FINLAND - Better than anticipated sales of pensions and a positive performance in listed equities saw Etera Mutual Pension Insurance Company increase the value of its assets by around €300m in 2009.
Preliminary figures from the pension company revealed it achieved a 10.3% overall return on investments over the year, against the -17% recorded in 2008. This was driven primarily by gains in quoted equities and fixed income portfolios, which returned 28% and 10.6% respectively.
This compares favourably with the -40.9% return on equities posted in 2008 and the -2.1% recorded by fixed income. Mika Pesonen, chief investment officer at Etera, noted: "The year had its ups and downs, but following a rough start early in the year, our return on investments improved."
Pesonen added that risky assets had compensated for the losses in 2008, with the market value of the investment assets increasing from €4.9bn to €5.2bn.
"The successfully chosen focal areas in our interest portfolio contributed to the good results. During the beginning of the year, corporate risk was increased in our bond portfolio, which can be seen as exceptionally high returns," said Pesonen.
The figures, published ahead of the full statements in March, meanwhile showed Etera received €537m in premiums, which is 5.5% less than the €569m generated in 2008. However, offiicials said it had increased its share of new pension insurance-based policies as they accounted for 16% of the new TyEL policies and 8% of YEL policies.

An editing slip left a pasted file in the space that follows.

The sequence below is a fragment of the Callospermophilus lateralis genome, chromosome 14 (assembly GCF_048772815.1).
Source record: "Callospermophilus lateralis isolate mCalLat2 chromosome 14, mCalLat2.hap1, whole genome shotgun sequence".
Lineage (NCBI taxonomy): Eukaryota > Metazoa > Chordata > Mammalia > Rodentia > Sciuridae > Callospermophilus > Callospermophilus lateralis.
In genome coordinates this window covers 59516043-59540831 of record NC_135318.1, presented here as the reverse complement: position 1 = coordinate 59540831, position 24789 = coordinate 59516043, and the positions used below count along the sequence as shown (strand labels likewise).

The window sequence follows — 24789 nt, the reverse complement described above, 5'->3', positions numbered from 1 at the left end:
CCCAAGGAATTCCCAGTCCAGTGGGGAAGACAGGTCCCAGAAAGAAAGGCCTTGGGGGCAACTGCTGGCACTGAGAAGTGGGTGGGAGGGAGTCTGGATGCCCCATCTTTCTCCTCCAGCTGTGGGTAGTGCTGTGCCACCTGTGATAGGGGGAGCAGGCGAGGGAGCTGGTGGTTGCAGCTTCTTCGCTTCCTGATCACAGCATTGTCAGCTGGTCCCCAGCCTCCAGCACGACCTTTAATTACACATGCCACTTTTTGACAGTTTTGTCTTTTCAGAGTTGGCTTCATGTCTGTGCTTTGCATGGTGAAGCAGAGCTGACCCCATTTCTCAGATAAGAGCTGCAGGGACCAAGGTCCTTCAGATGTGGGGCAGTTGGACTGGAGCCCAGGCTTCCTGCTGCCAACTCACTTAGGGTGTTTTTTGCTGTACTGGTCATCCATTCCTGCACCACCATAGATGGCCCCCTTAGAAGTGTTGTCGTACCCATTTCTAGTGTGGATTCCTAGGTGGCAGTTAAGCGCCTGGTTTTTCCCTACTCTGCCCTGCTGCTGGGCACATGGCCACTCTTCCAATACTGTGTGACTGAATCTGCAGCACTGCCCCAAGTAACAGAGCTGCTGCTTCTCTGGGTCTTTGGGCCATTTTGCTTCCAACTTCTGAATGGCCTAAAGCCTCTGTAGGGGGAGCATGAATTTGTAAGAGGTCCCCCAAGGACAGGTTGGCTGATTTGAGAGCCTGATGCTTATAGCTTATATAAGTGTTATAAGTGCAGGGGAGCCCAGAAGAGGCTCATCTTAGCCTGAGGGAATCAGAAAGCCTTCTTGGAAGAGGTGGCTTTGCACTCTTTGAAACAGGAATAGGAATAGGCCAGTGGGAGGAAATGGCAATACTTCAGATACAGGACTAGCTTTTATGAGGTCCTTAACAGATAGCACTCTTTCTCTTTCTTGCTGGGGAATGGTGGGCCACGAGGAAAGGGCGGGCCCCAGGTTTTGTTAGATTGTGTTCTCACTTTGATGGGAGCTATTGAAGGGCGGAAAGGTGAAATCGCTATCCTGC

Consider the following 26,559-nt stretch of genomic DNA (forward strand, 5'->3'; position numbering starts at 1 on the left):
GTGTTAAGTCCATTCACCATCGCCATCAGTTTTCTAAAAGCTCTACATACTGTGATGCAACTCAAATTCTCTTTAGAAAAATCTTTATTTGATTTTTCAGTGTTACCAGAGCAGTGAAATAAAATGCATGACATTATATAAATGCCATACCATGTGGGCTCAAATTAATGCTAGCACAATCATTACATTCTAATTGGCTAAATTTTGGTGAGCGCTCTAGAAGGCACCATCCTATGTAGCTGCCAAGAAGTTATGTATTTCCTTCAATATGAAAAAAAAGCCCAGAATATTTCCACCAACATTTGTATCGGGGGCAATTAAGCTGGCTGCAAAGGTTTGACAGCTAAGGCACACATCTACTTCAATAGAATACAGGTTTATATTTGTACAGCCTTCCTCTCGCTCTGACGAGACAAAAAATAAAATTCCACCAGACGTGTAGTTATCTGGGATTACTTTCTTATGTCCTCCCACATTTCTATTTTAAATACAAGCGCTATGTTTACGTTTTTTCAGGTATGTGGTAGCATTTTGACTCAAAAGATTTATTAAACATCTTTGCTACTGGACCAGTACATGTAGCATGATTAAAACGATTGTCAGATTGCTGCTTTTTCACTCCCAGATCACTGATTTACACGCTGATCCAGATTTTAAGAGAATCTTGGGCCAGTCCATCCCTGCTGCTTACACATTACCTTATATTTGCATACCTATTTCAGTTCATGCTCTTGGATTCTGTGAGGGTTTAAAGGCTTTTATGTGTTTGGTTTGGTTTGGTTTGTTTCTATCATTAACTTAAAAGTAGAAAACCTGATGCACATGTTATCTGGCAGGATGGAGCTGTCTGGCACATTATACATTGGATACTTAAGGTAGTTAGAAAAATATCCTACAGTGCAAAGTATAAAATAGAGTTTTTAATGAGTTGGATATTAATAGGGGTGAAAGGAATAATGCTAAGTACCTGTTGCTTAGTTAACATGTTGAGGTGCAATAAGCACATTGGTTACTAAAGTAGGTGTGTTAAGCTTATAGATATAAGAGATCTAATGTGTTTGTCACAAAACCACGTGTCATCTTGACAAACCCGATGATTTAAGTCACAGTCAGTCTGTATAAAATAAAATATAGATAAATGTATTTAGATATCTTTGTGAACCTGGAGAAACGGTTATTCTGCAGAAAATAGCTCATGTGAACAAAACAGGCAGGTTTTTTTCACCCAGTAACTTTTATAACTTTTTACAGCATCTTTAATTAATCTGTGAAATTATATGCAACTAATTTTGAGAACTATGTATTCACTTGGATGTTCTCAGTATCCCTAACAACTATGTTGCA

Etera has around 155,500 pension recipients, making the firm one of the three biggest earnings-related pension companies in Finland with a 16% market share.
Hannu Tarkkonen, managing director of Etera, said: "Premium income developed more favourably than expected at the end of the year. In terms of sales of new insurance policies, we clearly did better than our market share would indicate."
Solvency figures for the company also improved over the year with a solvency ratio of 18.5% of technical provisions, up from 14% at the end of 2008. This is equivalent to around 2.3 times the minimum solvency requirement, however without the temporary solvency regulations introduced by the government in 2008 the figures would be 13.8% of provisions and 1.2 times the solvency limit. (See earlier IPE article: Finnish funds prepare for relaxed solvency rules)
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